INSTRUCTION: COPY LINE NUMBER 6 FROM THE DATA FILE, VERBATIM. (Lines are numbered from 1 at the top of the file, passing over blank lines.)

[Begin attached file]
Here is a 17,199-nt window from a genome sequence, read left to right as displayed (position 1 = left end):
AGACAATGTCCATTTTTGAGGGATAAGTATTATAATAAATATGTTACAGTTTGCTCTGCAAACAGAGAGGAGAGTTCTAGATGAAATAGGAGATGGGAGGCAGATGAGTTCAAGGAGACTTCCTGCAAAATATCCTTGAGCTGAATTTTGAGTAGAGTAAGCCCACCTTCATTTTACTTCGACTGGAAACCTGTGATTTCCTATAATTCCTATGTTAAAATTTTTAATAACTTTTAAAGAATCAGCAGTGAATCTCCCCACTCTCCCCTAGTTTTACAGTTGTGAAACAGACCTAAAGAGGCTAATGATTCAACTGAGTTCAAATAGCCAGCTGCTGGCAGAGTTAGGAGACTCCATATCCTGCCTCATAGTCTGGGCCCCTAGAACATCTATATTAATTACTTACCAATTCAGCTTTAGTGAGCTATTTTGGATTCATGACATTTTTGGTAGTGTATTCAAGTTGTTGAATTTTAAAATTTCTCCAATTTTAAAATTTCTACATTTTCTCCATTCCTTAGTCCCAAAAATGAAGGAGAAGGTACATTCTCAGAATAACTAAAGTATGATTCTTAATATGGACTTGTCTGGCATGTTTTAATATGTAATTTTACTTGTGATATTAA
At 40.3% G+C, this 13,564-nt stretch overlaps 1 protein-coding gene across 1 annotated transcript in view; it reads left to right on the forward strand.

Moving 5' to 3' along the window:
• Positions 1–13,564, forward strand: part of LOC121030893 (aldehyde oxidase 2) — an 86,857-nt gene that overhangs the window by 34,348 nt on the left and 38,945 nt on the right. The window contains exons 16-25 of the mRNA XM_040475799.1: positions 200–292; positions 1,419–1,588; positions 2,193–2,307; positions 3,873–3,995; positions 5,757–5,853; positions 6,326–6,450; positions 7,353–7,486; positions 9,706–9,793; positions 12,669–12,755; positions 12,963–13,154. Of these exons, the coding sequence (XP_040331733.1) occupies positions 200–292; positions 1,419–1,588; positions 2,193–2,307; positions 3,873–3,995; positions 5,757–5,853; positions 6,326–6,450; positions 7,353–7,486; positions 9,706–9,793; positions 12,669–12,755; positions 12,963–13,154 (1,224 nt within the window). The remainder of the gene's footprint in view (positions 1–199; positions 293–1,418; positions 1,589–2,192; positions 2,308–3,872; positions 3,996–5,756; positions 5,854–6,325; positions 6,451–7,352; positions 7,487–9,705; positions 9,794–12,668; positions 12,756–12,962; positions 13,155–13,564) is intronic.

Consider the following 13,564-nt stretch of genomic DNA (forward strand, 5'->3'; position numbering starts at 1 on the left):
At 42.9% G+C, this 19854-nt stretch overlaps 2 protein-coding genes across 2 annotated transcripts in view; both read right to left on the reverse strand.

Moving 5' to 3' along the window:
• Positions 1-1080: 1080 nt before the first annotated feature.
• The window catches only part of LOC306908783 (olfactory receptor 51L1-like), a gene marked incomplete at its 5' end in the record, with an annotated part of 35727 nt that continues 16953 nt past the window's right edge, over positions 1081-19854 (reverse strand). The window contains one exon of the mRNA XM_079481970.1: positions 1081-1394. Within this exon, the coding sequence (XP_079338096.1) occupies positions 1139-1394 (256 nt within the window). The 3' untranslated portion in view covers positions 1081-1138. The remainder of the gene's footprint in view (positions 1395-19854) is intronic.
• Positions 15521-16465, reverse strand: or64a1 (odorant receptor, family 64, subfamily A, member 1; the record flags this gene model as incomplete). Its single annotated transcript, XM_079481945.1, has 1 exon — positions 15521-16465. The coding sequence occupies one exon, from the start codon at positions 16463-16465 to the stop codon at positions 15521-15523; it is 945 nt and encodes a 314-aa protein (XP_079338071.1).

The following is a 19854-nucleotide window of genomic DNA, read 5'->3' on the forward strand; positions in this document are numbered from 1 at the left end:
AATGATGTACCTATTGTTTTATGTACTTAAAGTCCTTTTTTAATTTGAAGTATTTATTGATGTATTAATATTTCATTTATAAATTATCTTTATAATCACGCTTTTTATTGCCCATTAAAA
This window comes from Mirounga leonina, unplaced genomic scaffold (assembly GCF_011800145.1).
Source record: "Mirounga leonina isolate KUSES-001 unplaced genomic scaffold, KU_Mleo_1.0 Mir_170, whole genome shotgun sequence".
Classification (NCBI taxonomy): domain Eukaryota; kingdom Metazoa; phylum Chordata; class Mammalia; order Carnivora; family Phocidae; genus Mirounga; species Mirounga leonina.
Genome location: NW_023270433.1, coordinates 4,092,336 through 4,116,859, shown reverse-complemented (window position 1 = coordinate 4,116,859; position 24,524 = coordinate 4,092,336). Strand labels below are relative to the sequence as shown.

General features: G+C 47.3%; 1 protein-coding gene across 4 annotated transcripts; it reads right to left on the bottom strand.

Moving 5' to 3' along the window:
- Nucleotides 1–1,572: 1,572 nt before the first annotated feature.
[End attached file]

Consider the following 13,564-nt stretch of genomic DNA (forward strand, 5'->3'; position numbering starts at 1 on the left):